On-site supervision is critical in today's marketplace. Only very large production builders can afford to employ their own workers. As a result, today's builder is a manager of people. He hires independent subcontractors to provide each of the services needed to build the home. The builder is only as good as the subcontractors he hires. If the builder is not available when a problem arises on the job site, an independent party is left to make decisions concerning how to spend your money. The subcontractor is not qualified to make these decisions--that is the builder's job. If the builder is not there every day, he cannot properly monitor your investment. When considering a builder, try to determine his role in on-site supervision. If possible, visit a job site during the day to see if he is available. On-site supervision by a builder equals better quality, faster building time and fewer headaches for you.

Finally, compile a list of builders to interview. They should be qualified members of a local professional organization. You can pre-qualify these builders by looking at their product and judging it to be of good quality. Determine also that each of the builders on your list provides adequate on-site supervision. Now try to narrow your list to a top few selections, remembering that it is a good practice to place your house for bid with at least three builders. Contact each of the builders and request an interview. During this interview, you should obtain a sample copy of the builder's contract for your review. You will also want to know how long the builder has been in business. He should show you some of the homes he has built either directly or with photos and provide you with a list of previous clients you can contact for testimonials. Discuss such issues as on-site supervision. Ask the builder the names of his primary subcontractors and how long he has worked with them. Discuss the builder's warranty. Talk frankly about your budget and time frame. After the interview, ask yourself: Can I communicate with this individual? Does he understand my concerns and did he address them in a forthright manner?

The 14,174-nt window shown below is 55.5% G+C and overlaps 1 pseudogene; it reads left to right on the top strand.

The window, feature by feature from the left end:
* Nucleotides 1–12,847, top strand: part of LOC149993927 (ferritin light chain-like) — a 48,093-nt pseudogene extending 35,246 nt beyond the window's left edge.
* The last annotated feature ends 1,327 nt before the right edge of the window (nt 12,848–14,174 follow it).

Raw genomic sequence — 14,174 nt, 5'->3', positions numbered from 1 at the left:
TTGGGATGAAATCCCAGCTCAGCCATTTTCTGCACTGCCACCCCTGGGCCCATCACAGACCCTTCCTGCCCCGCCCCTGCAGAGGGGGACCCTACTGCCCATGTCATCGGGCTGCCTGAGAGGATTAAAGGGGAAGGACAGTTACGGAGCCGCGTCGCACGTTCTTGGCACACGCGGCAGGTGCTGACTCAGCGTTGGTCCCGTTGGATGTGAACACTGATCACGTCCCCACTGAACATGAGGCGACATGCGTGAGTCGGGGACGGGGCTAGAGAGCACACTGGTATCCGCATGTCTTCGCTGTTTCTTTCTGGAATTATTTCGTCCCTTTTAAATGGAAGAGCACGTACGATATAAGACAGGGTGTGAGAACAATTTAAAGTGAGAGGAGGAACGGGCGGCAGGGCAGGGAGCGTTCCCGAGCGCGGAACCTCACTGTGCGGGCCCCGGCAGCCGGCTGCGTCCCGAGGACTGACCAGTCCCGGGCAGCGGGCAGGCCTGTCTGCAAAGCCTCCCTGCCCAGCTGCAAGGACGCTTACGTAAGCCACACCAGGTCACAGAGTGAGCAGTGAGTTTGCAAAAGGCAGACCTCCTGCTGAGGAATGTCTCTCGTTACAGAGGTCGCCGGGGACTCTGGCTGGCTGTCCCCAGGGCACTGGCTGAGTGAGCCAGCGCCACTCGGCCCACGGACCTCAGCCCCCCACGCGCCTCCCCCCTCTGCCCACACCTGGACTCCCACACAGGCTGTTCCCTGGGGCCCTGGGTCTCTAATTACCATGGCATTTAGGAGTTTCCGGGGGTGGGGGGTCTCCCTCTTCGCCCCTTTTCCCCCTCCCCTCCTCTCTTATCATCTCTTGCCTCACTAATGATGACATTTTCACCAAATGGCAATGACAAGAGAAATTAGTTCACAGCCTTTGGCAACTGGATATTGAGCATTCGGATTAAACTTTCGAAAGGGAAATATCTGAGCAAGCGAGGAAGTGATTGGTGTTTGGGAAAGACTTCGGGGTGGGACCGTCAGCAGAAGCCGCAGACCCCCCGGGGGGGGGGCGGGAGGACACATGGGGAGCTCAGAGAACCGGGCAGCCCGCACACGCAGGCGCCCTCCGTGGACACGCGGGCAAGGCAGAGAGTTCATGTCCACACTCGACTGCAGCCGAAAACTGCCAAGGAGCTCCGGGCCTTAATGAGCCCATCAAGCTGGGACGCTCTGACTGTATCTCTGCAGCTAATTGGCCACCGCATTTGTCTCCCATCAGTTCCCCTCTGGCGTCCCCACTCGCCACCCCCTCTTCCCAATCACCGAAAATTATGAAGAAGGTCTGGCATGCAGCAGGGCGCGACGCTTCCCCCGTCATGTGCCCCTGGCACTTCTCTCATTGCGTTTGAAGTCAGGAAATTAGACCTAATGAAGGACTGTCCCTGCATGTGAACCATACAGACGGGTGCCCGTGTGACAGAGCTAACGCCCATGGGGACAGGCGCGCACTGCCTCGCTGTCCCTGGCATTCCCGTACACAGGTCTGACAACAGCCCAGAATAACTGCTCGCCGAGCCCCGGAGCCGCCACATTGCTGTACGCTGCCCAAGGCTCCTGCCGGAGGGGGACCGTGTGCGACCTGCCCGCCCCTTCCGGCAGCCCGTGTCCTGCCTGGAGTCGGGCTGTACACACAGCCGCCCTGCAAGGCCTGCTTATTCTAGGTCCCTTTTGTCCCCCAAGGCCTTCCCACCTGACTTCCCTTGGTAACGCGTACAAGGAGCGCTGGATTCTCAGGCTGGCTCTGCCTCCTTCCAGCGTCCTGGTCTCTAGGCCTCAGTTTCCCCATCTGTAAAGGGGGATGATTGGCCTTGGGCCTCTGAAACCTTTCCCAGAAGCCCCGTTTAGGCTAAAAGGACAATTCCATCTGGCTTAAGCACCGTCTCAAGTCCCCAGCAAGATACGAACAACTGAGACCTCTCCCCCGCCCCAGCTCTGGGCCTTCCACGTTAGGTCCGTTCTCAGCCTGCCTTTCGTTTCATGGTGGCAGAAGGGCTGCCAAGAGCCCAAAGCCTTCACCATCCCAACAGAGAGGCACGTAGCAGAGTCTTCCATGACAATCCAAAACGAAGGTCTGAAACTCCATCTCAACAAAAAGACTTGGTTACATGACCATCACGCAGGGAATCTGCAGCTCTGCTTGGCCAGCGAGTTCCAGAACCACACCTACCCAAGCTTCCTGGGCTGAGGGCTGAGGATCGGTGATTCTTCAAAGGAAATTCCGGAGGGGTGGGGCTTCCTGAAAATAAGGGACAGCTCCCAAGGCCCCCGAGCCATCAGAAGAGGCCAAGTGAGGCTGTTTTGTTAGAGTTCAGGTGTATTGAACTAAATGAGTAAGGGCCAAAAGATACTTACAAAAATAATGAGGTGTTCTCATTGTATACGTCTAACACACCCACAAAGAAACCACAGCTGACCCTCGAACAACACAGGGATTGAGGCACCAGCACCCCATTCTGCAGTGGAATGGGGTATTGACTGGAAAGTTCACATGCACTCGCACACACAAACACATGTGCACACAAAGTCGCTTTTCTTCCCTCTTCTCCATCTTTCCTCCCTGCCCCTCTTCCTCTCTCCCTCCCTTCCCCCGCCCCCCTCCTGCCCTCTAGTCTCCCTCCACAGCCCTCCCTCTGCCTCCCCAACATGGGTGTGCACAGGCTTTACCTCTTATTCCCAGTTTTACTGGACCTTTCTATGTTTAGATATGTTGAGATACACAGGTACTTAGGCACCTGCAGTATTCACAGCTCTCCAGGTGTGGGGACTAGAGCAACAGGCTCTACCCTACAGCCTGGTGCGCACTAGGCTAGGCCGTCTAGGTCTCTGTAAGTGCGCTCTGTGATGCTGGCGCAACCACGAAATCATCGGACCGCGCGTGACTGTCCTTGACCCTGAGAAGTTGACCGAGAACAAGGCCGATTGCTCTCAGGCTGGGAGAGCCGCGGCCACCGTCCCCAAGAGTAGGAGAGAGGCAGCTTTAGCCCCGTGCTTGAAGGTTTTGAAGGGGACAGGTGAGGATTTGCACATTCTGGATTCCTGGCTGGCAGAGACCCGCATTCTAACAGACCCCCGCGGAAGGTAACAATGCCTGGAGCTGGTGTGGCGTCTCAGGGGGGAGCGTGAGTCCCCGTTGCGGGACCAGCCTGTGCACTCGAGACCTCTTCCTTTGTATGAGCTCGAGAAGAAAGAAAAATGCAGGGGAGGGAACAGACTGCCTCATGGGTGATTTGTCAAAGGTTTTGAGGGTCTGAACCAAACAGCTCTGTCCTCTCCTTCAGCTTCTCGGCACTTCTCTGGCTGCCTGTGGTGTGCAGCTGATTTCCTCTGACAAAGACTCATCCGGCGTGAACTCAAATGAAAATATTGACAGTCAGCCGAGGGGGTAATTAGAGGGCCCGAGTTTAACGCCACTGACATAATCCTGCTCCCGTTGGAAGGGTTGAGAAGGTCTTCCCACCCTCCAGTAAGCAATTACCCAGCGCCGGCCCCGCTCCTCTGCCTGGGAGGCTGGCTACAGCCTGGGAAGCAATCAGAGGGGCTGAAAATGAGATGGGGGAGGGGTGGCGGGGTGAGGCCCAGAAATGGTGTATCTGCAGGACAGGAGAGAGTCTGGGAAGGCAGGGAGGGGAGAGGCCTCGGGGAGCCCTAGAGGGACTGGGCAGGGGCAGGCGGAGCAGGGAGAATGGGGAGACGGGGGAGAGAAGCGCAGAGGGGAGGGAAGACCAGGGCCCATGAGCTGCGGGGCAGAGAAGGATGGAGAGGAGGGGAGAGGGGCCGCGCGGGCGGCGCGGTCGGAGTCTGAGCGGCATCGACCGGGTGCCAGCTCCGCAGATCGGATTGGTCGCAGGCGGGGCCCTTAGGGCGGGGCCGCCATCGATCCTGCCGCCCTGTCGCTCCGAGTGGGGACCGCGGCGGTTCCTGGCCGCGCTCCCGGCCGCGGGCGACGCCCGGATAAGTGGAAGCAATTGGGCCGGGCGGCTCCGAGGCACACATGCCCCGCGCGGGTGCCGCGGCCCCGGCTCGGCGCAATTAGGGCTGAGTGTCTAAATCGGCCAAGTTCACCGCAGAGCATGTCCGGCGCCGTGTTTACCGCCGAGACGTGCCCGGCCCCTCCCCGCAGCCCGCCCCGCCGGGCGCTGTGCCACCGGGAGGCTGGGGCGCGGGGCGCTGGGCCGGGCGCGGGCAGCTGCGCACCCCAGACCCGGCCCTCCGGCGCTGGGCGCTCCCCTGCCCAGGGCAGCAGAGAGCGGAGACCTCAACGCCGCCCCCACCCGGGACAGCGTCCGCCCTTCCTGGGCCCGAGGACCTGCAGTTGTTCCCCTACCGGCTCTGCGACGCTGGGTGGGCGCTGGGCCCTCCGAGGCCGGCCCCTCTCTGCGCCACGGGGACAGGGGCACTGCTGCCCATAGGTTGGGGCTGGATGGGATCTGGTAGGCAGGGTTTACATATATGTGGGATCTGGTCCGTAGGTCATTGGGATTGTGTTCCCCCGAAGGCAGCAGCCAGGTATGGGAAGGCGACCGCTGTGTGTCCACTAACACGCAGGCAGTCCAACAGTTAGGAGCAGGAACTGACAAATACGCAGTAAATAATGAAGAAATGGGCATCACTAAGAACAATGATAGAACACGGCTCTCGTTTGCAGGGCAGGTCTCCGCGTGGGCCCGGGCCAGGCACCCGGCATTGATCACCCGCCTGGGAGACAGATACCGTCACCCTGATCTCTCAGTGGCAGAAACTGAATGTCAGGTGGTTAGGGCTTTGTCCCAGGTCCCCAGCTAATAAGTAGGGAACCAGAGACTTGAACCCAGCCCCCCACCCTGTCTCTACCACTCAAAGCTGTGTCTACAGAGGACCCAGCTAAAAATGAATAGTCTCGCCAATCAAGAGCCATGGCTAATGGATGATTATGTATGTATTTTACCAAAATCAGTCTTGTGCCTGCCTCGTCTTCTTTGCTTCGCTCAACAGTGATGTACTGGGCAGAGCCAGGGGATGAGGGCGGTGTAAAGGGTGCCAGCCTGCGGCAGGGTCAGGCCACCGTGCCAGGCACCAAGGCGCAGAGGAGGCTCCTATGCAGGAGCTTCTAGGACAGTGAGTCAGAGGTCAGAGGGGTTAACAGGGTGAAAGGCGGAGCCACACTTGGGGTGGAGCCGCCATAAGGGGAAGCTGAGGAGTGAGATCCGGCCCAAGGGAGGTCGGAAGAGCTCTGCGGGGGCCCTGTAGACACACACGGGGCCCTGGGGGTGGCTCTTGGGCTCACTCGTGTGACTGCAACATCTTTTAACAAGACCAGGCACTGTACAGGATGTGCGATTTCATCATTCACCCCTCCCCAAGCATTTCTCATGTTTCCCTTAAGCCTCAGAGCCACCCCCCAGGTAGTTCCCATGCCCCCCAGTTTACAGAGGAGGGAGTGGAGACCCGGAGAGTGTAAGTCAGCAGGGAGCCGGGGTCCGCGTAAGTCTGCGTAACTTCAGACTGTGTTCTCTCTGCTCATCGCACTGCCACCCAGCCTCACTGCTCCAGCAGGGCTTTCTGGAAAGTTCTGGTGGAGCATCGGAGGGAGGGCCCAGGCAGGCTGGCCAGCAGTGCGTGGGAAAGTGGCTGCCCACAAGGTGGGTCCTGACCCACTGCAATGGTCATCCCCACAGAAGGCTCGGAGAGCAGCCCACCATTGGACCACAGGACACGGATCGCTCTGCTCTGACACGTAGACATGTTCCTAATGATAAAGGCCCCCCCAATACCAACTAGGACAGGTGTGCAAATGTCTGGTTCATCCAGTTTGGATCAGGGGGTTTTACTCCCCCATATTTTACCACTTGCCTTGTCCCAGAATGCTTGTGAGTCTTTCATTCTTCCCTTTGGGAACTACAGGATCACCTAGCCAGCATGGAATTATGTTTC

After the interview, contact the builders you felt most comfortable with and supply each of them with copies of the same set of house plans and a detailed materials list (those supplied by Home Planners are ideal). Each builder may require several sets in order to cost your home properly (remember that only sepias may be copied--blueprint sets should be purchased in sufficient quantities to allow builders to bid). The builder may charge a fee for estimating your home. This fee may be waived if the builder is awarded the bid. Be prepared to wait for several weeks to obtain your bids. Costing a house is not easy and requires a great deal of time and effort on the part of the builder. When you receive your bids, compare them not only for total cost, but for the manner of preparation. Are details spelled out? Does it look as though the builder took everything into consideration?

You might be able to negotiate prices with some builders or even work out a "cost-plus" arrangement where the builder gets a fixed percentage of the actual cost of a job for his overhead and profit. This can work to your advantage as some builders who do not use the "cost-plus" method may pad their estimates to cover contingencies.